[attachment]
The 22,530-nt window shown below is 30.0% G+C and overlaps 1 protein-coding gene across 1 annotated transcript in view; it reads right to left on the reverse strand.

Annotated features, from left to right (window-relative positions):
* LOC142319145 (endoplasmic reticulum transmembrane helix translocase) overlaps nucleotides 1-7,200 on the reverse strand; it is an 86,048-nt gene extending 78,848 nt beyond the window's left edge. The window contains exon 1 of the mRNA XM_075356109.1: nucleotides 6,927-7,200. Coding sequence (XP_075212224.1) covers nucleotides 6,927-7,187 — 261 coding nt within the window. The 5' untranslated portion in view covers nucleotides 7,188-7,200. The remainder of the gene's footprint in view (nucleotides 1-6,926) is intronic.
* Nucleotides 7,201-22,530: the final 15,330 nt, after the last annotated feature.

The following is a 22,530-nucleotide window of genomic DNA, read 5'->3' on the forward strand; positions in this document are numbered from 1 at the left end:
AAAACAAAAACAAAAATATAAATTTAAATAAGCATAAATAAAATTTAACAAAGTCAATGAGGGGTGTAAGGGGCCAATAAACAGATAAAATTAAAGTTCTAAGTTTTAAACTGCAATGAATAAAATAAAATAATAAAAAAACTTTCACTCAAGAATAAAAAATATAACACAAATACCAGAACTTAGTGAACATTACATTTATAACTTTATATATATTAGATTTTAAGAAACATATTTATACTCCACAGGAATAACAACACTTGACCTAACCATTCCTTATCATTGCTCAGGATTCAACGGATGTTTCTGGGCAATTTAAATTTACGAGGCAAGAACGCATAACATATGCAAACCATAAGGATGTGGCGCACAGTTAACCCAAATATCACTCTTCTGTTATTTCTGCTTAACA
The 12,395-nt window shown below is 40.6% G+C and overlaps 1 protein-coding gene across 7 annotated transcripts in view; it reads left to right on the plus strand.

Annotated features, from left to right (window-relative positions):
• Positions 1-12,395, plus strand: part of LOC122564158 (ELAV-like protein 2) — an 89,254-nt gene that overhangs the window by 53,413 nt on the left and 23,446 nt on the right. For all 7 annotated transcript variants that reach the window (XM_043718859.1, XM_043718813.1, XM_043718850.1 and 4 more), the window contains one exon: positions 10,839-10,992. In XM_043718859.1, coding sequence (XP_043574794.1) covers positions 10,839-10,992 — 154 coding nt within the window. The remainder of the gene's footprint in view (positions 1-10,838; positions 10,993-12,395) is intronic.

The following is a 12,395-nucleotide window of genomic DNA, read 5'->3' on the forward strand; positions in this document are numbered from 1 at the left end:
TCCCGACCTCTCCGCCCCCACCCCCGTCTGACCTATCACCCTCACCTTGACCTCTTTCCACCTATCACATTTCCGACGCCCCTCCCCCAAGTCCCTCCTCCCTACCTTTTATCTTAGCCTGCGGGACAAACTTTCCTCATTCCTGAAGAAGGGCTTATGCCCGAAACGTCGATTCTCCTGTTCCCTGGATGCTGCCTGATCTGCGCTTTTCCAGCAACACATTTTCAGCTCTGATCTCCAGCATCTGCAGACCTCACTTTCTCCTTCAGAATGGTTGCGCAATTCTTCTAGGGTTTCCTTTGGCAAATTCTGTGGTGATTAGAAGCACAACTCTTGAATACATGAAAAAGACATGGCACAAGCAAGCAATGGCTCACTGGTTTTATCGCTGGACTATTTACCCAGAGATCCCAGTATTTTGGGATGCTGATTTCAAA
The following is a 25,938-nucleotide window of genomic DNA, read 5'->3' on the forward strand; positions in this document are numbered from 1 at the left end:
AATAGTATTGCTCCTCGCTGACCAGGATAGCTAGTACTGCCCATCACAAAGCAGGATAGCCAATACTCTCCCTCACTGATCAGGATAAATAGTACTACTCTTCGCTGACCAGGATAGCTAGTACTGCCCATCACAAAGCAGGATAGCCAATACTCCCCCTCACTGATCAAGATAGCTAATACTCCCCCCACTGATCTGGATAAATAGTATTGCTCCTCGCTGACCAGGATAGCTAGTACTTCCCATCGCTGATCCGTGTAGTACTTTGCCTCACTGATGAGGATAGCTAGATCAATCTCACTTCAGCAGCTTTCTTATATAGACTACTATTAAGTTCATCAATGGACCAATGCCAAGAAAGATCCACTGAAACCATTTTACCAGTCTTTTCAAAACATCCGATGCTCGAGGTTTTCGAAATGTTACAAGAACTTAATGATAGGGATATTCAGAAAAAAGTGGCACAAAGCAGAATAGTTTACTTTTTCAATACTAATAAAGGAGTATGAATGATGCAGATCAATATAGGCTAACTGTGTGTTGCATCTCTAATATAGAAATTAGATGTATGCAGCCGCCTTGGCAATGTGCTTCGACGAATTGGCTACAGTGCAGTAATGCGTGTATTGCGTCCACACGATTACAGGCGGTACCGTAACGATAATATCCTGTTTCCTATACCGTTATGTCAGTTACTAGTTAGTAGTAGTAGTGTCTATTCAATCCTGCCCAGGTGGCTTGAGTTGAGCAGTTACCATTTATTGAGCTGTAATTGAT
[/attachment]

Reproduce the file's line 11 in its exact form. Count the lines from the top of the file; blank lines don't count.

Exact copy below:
TCCCGACCTCTCCGCCCCCACCCCCGTCTGACCTATCACCCTCACCTTGACCTCTTTCCACCTATCACATTTCCGACGCCCCTCCCCCAAGTCCCTCCTCCCTACCTTTTATCTTAGCCTGCGGGACAAACTTTCCTCATTCCTGAAGAAGGGCTTATGCCCGAAACGTCGATTCTCCTGTTCCCTGGATGCTGCCTGATCTGCGCTTTTCCAGCAACACATTTTCAGCTCTGATCTCCAGCATCTGCAGACCTCACTTTCTCCTTCAGAATGGTTGCGCAATTCTTCTAGGGTTTCCTTTGGCAAATTCTGTGGTGATTAGAAGCACAACTCTTGAATACATGAAAAAGACATGGCACAAGCAAGCAATGGCTCACTGGTTTTATCGCTGGACTATTTACCCAGAGATCCCAGTATTTTGGGATGCTGATTTCAAA